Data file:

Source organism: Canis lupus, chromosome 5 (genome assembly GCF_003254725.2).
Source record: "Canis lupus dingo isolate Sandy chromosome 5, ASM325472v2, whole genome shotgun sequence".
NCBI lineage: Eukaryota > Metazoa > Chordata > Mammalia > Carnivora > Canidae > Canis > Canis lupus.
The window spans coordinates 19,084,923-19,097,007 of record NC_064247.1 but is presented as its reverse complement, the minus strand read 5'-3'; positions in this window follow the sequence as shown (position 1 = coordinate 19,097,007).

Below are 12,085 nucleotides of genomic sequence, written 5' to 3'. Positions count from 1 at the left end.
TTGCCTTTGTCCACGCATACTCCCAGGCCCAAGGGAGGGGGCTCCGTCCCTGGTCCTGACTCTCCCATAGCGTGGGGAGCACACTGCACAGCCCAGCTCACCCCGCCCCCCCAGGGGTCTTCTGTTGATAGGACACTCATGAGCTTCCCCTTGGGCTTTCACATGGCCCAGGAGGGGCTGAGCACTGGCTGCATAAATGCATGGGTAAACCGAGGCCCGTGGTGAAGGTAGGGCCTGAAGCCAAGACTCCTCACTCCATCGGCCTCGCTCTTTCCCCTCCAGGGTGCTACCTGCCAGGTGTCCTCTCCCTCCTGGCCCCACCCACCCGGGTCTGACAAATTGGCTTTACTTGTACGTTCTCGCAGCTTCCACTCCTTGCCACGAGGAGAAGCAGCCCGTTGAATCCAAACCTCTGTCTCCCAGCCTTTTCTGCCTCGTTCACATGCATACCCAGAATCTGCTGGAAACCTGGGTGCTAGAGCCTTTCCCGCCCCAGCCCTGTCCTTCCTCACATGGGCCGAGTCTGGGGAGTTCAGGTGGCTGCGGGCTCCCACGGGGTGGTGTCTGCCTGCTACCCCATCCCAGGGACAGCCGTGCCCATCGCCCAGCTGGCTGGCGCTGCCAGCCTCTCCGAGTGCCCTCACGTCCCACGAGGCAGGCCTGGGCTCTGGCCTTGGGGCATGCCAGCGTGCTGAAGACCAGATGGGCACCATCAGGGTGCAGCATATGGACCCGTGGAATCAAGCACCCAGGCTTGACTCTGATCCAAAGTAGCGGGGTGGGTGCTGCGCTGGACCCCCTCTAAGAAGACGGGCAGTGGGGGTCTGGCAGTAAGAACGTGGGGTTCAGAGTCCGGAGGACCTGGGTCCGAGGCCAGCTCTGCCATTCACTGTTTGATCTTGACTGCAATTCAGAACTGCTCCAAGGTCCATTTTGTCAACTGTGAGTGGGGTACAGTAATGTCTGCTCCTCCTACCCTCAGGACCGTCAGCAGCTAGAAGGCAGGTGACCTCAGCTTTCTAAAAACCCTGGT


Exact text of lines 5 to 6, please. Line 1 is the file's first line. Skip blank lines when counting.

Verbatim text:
Below are 12,085 nucleotides of genomic sequence, written 5' to 3'. Positions count from 1 at the left end.
TTGCCTTTGTCCACGCATACTCCCAGGCCCAAGGGAGGGGGCTCCGTCCCTGGTCCTGACTCTCCCATAGCGTGGGGAGCACACTGCACAGCCCAGCTCACCCCGCCCCCCCAGGGGTCTTCTGTTGATAGGACACTCATGAGCTTCCCCTTGGGCTTTCACATGGCCCAGGAGGGGCTGAGCACTGGCTGCATAAATGCATGGGTAAACCGAGGCCCGTGGTGAAGGTAGGGCCTGAAGCCAAGACTCCTCACTCCATCGGCCTCGCTCTTTCCCCTCCAGGGTGCTACCTGCCAGGTGTCCTCTCCCTCCTGGCCCCACCCACCCGGGTCTGACAAATTGGCTTTACTTGTACGTTCTCGCAGCTTCCACTCCTTGCCACGAGGAGAAGCAGCCCGTTGAATCCAAACCTCTGTCTCCCAGCCTTTTCTGCCTCGTTCACATGCATACCCAGAATCTGCTGGAAACCTGGGTGCTAGAGCCTTTCCCGCCCCAGCCCTGTCCTTCCTCACATGGGCCGAGTCTGGGGAGTTCAGGTGGCTGCGGGCTCCCACGGGGTGGTGTCTGCCTGCTACCCCATCCCAGGGACAGCCGTGCCCATCGCCCAGCTGGCTGGCGCTGCCAGCCTCTCCGAGTGCCCTCACGTCCCACGAGGCAGGCCTGGGCTCTGGCCTTGGGGCATGCCAGCGTGCTGAAGACCAGATGGGCACCATCAGGGTGCAGCATATGGACCCGTGGAATCAAGCACCCAGGCTTGACTCTGATCCAAAGTAGCGGGGTGGGTGCTGCGCTGGACCCCCTCTAAGAAGACGGGCAGTGGGGGTCTGGCAGTAAGAACGTGGGGTTCAGAGTCCGGAGGACCTGGGTCCGAGGCCAGCTCTGCCATTCACTGTTTGATCTTGACTGCAATTCAGAACTGCTCCAAGGTCCATTTTGTCAACTGTGAGTGGGGTACAGTAATGTCTGCTCCTCCTACCCTCAGGACCGTCAGCAGCTAGAAGGCAGGTGACCTCAGCTTTCTAAAAACCCTGGT